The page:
Oil on Canvas 12″ X 12″
Chancing upon a Yew tree in the forest is always an enchanted moment.
They are wild, straggly, unsymmetrical trees with branches shooting off in unexpected directions;
and with many dead branches or even trunks, as if they originally thought to grow in one direction but at
some point changed their mind.
New trunks can grow out of old seemingly dead wood.
There is an ancient feeling of struggle and prevail about them.
Sacred to the Celtic peoples they were revered for connecting life, death and rebirth with powerful magic.
Their wood is very dense and has been highly treasured by all ancient peoples for the making of tools, especially bows and wands.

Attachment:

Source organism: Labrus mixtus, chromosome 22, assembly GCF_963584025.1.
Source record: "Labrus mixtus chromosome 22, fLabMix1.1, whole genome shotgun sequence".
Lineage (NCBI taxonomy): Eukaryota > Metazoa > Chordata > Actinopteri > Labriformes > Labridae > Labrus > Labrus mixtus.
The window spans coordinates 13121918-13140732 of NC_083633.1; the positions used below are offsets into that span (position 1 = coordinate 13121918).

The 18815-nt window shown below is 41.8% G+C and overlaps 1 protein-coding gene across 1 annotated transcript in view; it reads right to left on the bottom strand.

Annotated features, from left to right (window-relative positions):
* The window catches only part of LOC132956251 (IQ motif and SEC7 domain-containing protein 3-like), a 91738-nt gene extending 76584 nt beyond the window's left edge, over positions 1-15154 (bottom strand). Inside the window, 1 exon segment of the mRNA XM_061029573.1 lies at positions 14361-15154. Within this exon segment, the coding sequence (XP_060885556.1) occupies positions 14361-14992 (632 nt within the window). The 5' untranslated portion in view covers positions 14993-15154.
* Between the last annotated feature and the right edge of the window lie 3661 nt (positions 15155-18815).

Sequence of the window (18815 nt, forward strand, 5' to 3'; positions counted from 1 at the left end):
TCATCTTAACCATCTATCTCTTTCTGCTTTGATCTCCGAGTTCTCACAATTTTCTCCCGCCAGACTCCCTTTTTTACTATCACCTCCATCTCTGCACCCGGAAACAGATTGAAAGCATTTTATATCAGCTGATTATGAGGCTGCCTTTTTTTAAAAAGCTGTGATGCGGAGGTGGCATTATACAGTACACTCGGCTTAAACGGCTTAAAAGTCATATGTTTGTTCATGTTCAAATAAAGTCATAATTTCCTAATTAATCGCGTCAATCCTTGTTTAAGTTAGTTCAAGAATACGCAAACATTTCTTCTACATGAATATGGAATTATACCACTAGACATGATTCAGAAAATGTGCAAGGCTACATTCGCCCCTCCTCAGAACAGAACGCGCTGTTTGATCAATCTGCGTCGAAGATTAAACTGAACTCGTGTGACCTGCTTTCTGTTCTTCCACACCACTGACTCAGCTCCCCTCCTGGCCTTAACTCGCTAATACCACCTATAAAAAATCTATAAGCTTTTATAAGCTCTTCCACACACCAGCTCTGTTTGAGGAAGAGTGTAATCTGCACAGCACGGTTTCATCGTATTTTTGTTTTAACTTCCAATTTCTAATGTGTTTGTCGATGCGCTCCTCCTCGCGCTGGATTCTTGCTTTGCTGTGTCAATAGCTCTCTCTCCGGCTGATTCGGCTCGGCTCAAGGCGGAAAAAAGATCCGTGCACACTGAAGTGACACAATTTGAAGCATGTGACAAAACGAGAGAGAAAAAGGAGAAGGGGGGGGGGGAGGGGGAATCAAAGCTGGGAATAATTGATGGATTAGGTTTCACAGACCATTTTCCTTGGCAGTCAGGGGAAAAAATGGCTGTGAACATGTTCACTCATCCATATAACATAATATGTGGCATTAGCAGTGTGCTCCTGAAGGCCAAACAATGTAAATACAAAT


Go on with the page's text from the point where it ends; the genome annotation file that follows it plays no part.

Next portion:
It has been found to hold potent cancer-fighting properties. The needles are a rich deep green, but I came upon this one on an early Autumn day just as the sun was shining through its branches creating this bright yellow/green swirl of branches. And, lo and behold, it had berries! Very rare in my forest. I felt gifted.
The Western Yew (Taxus brevifolia) is an evergreen shrub or small tree. It is a conifer but produces red berry-like fruit (poisonous), rather than cones. The bark is a smooth deep rose/red with dark purple scales. It is an ancient tree, having survived the last Ice Age.
~Barbara Brown, from Volume I, SYLVAN REFLECTIONS, Wanderings, Paintings & Ponderings From the Forest, Page 49